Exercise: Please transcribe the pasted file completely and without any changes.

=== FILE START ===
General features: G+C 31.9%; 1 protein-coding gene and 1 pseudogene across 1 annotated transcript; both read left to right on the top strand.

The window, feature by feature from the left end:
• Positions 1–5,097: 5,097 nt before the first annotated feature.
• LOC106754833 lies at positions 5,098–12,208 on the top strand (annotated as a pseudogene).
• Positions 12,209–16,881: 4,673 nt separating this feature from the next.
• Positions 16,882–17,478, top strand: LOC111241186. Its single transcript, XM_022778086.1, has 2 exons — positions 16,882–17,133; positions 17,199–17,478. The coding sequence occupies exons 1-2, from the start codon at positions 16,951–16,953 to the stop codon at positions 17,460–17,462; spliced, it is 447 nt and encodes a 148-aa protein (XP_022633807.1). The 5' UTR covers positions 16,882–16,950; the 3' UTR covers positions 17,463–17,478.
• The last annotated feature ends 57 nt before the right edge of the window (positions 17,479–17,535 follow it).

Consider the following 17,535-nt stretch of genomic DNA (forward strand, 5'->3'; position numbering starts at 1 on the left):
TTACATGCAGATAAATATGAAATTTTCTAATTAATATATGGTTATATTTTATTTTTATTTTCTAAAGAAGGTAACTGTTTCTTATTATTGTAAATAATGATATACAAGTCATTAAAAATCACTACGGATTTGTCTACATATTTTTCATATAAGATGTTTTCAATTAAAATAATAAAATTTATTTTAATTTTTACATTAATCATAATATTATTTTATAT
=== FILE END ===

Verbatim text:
General features: G+C 31.9%; 1 protein-coding gene and 1 pseudogene across 1 annotated transcript; both read left to right on the top strand.

The window, feature by feature from the left end:
• Positions 1–5,097: 5,097 nt before the first annotated feature.
• LOC106754833 lies at positions 5,098–12,208 on the top strand (annotated as a pseudogene).
• Positions 12,209–16,881: 4,673 nt separating this feature from the next.
• Positions 16,882–17,478, top strand: LOC111241186. Its single transcript, XM_022778086.1, has 2 exons — positions 16,882–17,133; positions 17,199–17,478. The coding sequence occupies exons 1-2, from the start codon at positions 16,951–16,953 to the stop codon at positions 17,460–17,462; spliced, it is 447 nt and encodes a 148-aa protein (XP_022633807.1). The 5' UTR covers positions 16,882–16,950; the 3' UTR covers positions 17,463–17,478.
• The last annotated feature ends 57 nt before the right edge of the window (positions 17,479–17,535 follow it).

Consider the following 17,535-nt stretch of genomic DNA (forward strand, 5'->3'; position numbering starts at 1 on the left):
TTACATGCAGATAAATATGAAATTTTCTAATTAATATATGGTTATATTTTATTTTTATTTTCTAAAGAAGGTAACTGTTTCTTATTATTGTAAATAATGATATACAAGTCATTAAAAATCACTACGGATTTGTCTACATATTTTTCATATAAGATGTTTTCAATTAAAATAATAAAATTTATTTTAATTTTTACATTAATCATAATATTATTTTATAT